follow up for any that are the least bit interested......Course is not all that bad. Lots of waste areas were created, which make it resemble a wannabe links course. Some golfers do not clear the waste area. The greens were nice, a little fast. The rating and slope have been changed from what is shown online. Course still plays short. The par 5's are a joke, but even so, it is not an easy course. I shot an 85 and would have broken 80 if I sunk more putts. no doubles though and I had a few GIR. The fairways were deep grass, freshly mowed, but I think they were allowing the grass to grow out. Easy to take divots. I would play it again.
I get ya now, sorry. I thought you were thinking the other way like there is no difference. I was like What??? Big difference when I can hit my Ping Eye2 7 iron as far as I hit my Miura 8 iron or my Mizuno 9 iron.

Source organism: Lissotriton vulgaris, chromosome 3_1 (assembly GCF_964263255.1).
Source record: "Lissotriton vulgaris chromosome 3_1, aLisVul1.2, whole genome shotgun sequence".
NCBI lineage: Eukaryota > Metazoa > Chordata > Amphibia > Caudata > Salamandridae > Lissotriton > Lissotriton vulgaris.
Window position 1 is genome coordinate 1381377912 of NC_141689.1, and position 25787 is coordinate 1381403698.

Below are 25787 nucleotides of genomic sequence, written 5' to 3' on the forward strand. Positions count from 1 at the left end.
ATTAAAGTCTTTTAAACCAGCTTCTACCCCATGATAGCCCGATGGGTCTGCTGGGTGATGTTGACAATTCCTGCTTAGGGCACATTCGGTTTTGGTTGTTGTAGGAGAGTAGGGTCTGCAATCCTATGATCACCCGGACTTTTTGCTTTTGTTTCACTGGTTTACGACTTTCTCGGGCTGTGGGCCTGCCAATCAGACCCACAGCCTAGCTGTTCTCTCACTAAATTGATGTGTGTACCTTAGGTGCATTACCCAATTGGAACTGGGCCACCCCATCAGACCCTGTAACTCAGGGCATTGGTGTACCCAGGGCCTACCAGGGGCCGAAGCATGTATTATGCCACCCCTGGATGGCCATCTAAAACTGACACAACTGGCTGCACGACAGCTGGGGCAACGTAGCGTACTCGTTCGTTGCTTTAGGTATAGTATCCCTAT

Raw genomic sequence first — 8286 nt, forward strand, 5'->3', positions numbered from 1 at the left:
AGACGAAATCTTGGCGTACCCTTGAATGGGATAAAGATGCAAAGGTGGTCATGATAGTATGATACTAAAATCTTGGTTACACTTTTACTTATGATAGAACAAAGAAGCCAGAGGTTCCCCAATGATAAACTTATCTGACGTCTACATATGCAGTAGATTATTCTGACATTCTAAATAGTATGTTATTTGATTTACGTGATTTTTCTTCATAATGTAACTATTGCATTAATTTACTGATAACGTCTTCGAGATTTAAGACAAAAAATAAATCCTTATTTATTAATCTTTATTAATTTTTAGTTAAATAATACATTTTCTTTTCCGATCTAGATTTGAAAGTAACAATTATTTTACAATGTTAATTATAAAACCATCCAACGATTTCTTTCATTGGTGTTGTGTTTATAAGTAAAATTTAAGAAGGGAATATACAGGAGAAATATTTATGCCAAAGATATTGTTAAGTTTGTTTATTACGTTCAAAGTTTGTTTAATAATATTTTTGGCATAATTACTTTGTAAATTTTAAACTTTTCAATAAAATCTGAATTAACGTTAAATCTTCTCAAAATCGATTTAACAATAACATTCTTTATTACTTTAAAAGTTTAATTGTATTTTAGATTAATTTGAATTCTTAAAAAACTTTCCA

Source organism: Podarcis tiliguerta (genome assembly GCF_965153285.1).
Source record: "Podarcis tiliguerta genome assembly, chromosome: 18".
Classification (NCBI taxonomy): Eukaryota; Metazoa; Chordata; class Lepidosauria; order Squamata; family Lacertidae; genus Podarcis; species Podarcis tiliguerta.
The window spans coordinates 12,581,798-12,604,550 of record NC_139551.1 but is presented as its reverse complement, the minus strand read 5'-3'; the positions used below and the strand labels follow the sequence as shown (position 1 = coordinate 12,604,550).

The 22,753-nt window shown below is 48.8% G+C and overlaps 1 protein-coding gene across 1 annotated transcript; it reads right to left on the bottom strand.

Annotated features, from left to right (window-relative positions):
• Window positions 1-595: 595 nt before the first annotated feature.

But for the MFG's they don't mind changing it because to them, saying I can hit my 5 iron as far as you hit your 4 makes some gullible people buy their irons.
Yeah thats why I refered to irons per loft. I mean calling a club a 4 iron doesnt mean much when it used to mean a 3 iron or 2 iron. And even then they are off by a degree or two. But on average people hit 30 loft irons about the same as 20 years ago.
I was in a golf shop the other day and noticed on the Hogans they don't even name them numbers. They use the loft number.
Its also a classic method of regulating distance while using a very consistent chipping motion. Developing the skill to regulate distance by varying the length of swing takes a lot of practice, using a variety of clubs makes it a whole lot easier to learn. In the long run, both methods of controlling distance are valuable, and well worth learning, but the multiple club method is a great way for a beginner to start.